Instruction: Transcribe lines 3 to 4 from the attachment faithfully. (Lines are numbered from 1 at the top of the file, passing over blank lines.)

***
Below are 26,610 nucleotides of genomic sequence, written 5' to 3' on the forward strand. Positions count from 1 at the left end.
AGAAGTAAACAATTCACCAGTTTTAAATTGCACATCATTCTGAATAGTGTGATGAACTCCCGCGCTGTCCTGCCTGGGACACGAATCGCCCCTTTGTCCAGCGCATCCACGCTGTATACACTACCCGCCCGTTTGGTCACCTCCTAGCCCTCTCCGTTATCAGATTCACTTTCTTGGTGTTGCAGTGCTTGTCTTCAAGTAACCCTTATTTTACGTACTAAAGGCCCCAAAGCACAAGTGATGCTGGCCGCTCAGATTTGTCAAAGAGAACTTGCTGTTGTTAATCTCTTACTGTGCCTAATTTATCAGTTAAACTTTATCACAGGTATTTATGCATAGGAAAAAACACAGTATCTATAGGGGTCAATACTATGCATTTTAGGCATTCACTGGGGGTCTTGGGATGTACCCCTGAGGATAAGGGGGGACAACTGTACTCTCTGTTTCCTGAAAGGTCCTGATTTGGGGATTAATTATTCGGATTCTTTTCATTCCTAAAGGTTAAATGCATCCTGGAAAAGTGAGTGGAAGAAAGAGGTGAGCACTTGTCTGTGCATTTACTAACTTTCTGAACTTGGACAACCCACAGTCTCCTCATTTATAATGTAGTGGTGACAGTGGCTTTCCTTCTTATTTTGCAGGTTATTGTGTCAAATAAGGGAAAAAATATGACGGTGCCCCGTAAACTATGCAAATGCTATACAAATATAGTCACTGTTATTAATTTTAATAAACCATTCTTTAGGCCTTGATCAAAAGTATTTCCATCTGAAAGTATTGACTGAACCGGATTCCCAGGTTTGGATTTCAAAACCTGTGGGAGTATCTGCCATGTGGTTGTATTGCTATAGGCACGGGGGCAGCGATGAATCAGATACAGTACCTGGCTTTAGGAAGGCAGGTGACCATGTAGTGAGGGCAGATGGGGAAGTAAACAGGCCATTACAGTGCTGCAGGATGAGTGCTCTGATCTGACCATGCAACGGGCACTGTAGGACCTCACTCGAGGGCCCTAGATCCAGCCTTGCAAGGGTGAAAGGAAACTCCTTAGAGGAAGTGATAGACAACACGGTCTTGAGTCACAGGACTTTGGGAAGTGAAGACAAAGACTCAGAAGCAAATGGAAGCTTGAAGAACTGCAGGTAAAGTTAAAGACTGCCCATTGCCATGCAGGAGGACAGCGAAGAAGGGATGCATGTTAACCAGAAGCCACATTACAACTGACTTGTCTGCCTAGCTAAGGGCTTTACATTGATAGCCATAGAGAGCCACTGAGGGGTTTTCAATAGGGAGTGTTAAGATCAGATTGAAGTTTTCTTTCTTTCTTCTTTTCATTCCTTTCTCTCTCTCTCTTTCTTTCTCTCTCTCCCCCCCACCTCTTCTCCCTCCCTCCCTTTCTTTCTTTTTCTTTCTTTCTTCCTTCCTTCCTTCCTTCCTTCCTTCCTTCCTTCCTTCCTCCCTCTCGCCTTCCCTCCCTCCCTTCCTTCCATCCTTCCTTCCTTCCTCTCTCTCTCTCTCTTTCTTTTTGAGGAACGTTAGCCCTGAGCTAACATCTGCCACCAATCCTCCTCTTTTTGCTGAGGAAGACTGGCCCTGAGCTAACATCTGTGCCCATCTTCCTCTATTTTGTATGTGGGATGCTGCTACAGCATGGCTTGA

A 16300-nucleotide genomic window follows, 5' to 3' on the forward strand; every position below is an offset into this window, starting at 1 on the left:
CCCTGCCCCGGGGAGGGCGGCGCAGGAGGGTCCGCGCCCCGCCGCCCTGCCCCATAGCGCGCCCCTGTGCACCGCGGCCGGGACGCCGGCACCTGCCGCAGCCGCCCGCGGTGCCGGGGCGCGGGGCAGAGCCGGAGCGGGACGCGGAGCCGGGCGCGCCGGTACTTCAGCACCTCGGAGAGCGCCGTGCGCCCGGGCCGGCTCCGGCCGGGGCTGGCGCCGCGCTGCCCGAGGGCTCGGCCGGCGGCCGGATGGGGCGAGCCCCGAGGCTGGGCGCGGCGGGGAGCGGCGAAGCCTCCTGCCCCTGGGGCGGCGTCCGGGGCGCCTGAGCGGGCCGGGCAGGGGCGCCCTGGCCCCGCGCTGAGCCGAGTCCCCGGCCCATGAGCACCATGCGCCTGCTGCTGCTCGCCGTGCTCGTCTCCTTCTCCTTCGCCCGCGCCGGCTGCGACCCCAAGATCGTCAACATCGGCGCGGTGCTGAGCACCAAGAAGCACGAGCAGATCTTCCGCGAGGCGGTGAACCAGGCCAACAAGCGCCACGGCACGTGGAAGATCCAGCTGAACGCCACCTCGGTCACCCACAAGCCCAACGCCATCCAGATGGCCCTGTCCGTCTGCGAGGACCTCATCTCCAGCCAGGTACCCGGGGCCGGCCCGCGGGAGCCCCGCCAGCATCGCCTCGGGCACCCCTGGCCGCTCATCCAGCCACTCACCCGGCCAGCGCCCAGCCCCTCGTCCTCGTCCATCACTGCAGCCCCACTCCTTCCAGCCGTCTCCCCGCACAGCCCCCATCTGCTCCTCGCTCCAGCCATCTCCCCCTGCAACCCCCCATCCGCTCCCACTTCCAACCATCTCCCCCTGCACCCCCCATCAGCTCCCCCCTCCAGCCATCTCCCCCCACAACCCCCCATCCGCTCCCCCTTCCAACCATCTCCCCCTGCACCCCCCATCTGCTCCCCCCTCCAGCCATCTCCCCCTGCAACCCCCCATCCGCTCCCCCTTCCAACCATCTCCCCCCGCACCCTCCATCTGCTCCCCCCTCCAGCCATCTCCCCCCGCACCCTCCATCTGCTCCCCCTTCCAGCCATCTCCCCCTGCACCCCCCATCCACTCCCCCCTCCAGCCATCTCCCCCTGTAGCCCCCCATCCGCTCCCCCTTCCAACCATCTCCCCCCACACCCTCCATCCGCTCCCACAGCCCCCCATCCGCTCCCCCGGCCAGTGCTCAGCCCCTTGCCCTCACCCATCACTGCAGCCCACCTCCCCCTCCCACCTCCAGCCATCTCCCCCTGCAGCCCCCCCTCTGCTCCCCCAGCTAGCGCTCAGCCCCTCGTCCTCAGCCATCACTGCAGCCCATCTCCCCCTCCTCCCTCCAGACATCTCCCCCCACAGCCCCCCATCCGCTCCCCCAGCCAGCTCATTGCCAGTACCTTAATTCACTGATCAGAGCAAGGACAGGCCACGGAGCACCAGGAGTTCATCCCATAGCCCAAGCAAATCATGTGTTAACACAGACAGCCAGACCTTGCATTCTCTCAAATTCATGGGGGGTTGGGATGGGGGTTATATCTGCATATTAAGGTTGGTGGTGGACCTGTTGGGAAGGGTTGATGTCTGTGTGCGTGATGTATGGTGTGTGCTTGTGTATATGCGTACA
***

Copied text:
A 16300-nucleotide genomic window follows, 5' to 3' on the forward strand; every position below is an offset into this window, starting at 1 on the left:
CCCTGCCCCGGGGAGGGCGGCGCAGGAGGGTCCGCGCCCCGCCGCCCTGCCCCATAGCGCGCCCCTGTGCACCGCGGCCGGGACGCCGGCACCTGCCGCAGCCGCCCGCGGTGCCGGGGCGCGGGGCAGAGCCGGAGCGGGACGCGGAGCCGGGCGCGCCGGTACTTCAGCACCTCGGAGAGCGCCGTGCGCCCGGGCCGGCTCCGGCCGGGGCTGGCGCCGCGCTGCCCGAGGGCTCGGCCGGCGGCCGGATGGGGCGAGCCCCGAGGCTGGGCGCGGCGGGGAGCGGCGAAGCCTCCTGCCCCTGGGGCGGCGTCCGGGGCGCCTGAGCGGGCCGGGCAGGGGCGCCCTGGCCCCGCGCTGAGCCGAGTCCCCGGCCCATGAGCACCATGCGCCTGCTGCTGCTCGCCGTGCTCGTCTCCTTCTCCTTCGCCCGCGCCGGCTGCGACCCCAAGATCGTCAACATCGGCGCGGTGCTGAGCACCAAGAAGCACGAGCAGATCTTCCGCGAGGCGGTGAACCAGGCCAACAAGCGCCACGGCACGTGGAAGATCCAGCTGAACGCCACCTCGGTCACCCACAAGCCCAACGCCATCCAGATGGCCCTGTCCGTCTGCGAGGACCTCATCTCCAGCCAGGTACCCGGGGCCGGCCCGCGGGAGCCCCGCCAGCATCGCCTCGGGCACCCCTGGCCGCTCATCCAGCCACTCACCCGGCCAGCGCCCAGCCCCTCGTCCTCGTCCATCACTGCAGCCCCACTCCTTCCAGCCGTCTCCCCGCACAGCCCCCATCTGCTCCTCGCTCCAGCCATCTCCCCCTGCAACCCCCCATCCGCTCCCACTTCCAACCATCTCCCCCTGCACCCCCCATCAGCTCCCCCCTCCAGCCATCTCCCCCCACAACCCCCCATCCGCTCCCCCTTCCAACCATCTCCCCCTGCACCCCCCATCTGCTCCCCCCTCCAGCCATCTCCCCCTGCAACCCCCCATCCGCTCCCCCTTCCAACCATCTCCCCCCGCACCCTCCATCTGCTCCCCCCTCCAGCCATCTCCCCCCGCACCCTCCATCTGCTCCCCCTTCCAGCCATCTCCCCCTGCACCCCCCATCCACTCCCCCCTCCAGCCATCTCCCCCTGTAGCCCCCCATCCGCTCCCCCTTCCAACCATCTCCCCCCACACCCTCCATCCGCTCCCACAGCCCCCCATCCGCTCCCCCGGCCAGTGCTCAGCCCCTTGCCCTCACCCATCACTGCAGCCCACCTCCCCCTCCCACCTCCAGCCATCTCCCCCTGCAGCCCCCCCTCTGCTCCCCCAGCTAGCGCTCAGCCCCTCGTCCTCAGCCATCACTGCAGCCCATCTCCCCCTCCTCCCTCCAGACATCTCCCCCCACAGCCCCCCATCCGCTCCCCCAGCCAGCTCATTGCCAGTACCTTAATTCACTGATCAGAGCAAGGACAGGCCACGGAGCACCAGGAGTTCATCCCATAGCCCAAGCAAATCATGTGTTAACACAGACAGCCAGACCTTGCATTCTCTCAAATTCATGGGGGGTTGGGATGGGGGTTATATCTGCATATTAAGGTTGGTGGTGGACCTGTTGGGAAGGGTTGATGTCTGTGTGCGTGATGTATGGTGTGTGCTTGTGTATATGCGTACA